Q: Can you talk a little bit about your process? What happens before you even begin a pastel painting?
A: My process is extremely slow and labor-intensive.
First, there is foreign travel – often to Mexico, Guatemala or someplace in Asia – to find the cultural objects – masks, carved wooden animals, paper mâché figures, and toys – that are my subject matter. I search the local markets, bazaars, and mask shops for these folk art objects. I look for things that are old, that look like they have a history, and were probably used in religious festivals of some kind. Typically, they are colorful, one-of-a- kind objects that have lots of inherent personality. How they enter my life and how I get them back to my New York studio is an important part of my art-making practice.
My working methods have changed dramatically over the nearly thirty years that I have been an artist. My current process is a much simplified version of how I used to work. As I pared down my imagery in the current series, “Black Paintings,” my creative process quite naturally pared down, too.
One constant is that I have always worked in series with each pastel painting leading quite naturally to the next. Another is that I always set up a scene, plan exactly how to light and photograph it, and work with a 20″ x 24″ photograph as the primary reference material.
In the setups I look for eye-catching compositions and interesting colors, patterns, and shadows. Sometimes I make up a story about the interaction that is occurring between the “actors,” as I call them.
In the “Domestic Threats” series I photographed the scene with a 4″ x 5″ Toyo Omega view camera. In my “Gods and Monsters” series I shot rolls of 220 film using a Mamiya 6. I still like to use an old analog camera for fine art work, although I have been rethinking this practice.
Nowadays the first step is to decide which photo I want to make into a painting (currently I have a backlog of photographs to choose from) and to order a 19 1/2″ x 19 1/2″ image (my Mamiya 6 shoots square images) printed on 20″ x 24″ paper. They recently closed, but I used to have the prints made at Manhattan Photo on West 20th Street in New York. Now I go to Duggal. Typically I have in mind the next two or three paintings that I want to create.
Once I have the reference photograph in hand, I make a preliminary tonal charcoal sketch on a piece of white drawing paper. The sketch helps me think about how to proceed and points out potential problem areas ahead.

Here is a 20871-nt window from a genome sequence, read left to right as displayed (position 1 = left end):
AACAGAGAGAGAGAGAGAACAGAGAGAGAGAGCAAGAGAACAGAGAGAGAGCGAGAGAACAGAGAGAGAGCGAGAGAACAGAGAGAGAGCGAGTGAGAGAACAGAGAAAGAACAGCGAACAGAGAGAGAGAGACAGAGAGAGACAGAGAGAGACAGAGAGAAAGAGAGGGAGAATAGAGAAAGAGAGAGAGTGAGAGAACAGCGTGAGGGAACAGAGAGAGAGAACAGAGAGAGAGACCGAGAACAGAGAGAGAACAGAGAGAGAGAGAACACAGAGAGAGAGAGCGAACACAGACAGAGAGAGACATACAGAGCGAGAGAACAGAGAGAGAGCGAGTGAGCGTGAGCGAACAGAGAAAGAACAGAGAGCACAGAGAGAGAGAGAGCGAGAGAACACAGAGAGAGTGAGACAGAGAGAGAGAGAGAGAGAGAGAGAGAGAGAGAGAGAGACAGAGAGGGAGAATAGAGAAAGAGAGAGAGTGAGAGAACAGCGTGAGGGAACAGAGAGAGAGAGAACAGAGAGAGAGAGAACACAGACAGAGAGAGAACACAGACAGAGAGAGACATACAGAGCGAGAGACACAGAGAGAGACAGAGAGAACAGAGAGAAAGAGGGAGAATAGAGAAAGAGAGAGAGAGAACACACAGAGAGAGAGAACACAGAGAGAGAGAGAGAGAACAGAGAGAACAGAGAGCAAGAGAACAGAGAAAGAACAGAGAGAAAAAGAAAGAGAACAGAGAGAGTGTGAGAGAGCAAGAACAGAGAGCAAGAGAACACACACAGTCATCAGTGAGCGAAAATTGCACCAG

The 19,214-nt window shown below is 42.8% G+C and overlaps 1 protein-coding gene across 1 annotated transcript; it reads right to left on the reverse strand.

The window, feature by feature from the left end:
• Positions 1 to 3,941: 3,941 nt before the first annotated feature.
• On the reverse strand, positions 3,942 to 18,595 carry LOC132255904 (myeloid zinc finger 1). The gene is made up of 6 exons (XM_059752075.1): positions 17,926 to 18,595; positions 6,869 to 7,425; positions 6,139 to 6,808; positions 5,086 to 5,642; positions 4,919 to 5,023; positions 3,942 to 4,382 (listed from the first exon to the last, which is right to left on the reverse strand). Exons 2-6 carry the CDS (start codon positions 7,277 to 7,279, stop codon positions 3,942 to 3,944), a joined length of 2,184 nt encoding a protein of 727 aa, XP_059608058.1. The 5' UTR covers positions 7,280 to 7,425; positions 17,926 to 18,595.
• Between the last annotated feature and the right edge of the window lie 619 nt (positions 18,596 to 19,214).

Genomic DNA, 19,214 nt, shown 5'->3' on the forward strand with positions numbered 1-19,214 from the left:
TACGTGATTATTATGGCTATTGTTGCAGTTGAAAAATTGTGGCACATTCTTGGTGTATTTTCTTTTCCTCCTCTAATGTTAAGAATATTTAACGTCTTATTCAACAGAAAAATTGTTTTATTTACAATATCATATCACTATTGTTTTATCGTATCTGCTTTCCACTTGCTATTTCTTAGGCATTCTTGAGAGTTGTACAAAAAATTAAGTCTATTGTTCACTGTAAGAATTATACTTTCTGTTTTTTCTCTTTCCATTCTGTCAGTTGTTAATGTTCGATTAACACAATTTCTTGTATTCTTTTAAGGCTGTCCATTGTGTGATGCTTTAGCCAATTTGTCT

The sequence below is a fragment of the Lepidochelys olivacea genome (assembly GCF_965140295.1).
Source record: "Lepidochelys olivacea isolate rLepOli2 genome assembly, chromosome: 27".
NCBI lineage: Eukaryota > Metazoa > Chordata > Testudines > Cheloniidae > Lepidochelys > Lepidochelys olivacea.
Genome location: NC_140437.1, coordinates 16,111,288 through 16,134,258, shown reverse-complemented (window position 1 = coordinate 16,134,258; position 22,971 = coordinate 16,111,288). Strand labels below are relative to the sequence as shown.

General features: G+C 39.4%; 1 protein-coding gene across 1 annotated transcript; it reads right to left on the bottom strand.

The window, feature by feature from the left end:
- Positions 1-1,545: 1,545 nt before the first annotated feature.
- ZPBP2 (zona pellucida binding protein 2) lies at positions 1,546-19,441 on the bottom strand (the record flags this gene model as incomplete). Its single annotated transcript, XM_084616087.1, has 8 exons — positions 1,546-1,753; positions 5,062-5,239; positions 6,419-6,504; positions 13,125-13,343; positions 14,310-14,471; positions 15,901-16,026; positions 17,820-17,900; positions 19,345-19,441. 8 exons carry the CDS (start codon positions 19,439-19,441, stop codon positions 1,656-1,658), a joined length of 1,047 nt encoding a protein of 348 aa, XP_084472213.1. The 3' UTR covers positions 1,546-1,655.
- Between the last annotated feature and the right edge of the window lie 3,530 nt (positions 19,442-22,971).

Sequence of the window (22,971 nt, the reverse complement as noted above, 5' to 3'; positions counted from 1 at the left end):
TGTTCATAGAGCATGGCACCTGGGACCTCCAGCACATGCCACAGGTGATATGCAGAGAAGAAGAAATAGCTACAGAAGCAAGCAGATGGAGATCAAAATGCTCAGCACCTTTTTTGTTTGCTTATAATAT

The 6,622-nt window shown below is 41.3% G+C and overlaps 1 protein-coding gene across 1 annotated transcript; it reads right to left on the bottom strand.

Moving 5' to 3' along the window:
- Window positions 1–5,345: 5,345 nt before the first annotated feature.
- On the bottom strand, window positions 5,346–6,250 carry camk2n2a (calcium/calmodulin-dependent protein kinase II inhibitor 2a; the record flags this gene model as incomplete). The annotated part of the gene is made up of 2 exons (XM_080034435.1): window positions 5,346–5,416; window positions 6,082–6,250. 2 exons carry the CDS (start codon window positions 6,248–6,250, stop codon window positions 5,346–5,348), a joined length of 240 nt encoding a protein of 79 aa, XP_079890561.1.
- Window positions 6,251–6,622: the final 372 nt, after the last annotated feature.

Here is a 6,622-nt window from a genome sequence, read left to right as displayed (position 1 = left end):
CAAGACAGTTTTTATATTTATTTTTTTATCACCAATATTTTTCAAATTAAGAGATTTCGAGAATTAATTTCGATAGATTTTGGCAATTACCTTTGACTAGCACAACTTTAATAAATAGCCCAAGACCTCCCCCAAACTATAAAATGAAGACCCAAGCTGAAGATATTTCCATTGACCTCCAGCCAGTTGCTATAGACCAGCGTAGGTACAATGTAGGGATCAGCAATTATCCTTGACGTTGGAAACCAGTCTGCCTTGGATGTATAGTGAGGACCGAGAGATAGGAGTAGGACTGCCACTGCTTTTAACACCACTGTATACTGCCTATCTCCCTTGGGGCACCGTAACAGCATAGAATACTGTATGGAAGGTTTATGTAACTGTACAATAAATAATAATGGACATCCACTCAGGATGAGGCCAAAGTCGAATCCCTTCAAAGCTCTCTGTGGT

Only then am I ready to start actually making the painting.
Comments are welcome!
A: My working methods have changed dramatically over the years with my current process being a much-simplified version of how I used to work. In other words as I pared down my imagery in the “Black Paintings,” my process quite naturally pared down, too.
One constant is that I have always worked in series with each pastel painting leading quite logically to the next. Another is that I always have set up a scene, lit and photographed it, and worked with a 20″ x 24″ photograph as the primary reference material. In the “Domestic Threats” series I shot with a 4″ x 5″ view camera. Nowadays the first step is to decide which photo I want to make into a painting (currently I have a backlog of images to choose from) and to order a 19 1/2″ x 19 1/2″ image (my Mamiya 6 shoots square images and uses film) printed on 20″ x 24″ paper. I get the print made at Manhattan Photo on West 20th Street in New York. Typically I have in mind the next two or three paintings that I want to create.
Once I have the reference photograph in hand, I make a preliminary tonal charcoal sketch on a piece of white drawing paper. The sketch helps me think about how to proceed and points out potential problem areas ahead. For example, in the photograph above I had originally thought about creating a vertical painting, but changed to horizontal format after discovering spatial problems in my sketch.
Also, I decided to make a small painting now because it has been two years since I last worked in a smaller (than my usual 38″ x 58″) size. I am re-using the photograph on which “Epiphany” is based. Using a photograph a second time lets me see how my working methods have evolved over time.
Comments are welcome!
Given a small kernel of reality and any measure of optimism, nebulous expectations whisper to you that the work will soar, that it will become easy, that it will make itself. And verily, now and then the sky opens and the work does make itself. Unreal expectations are easy to come by, both from emotional needs and from the hope or memory of periods of wonder. Unfortunately, expectations based on illusion lead almost always to disillusionment.
Conversely, expectations based on the work itself are the most useful tool the artist possesses. What you need to know about the next piece is contained in the last piece. The place to learn about your materials is in the last use of your materials. The place to learn about your execution is in your execution. The best information about what you love is in your last contact with what you love. Put simply, your work is your guide: a complete, comprehensive, limitless reference book on your work. There is no other such book, and it is yours alone. It functions this way for no one else. Your fingerprints are all over your work, and you alone know how you got there. Your work tells you about your working methods, your discipline, your strengths and weaknesses, your habitual gestures, your willingness to embrace.
The lessons you are meant to learn are in your work. To see them, you need only look at the work clearly – without judgment, without need or fear, without wishes or hopes. Without emotional expectations. Ask your work what it needs, not what you need. Then set aside your fears and listen, the way a good parent listens to a child.
David Bayles and Ted Orland, Art & Fear
Comments are welcome.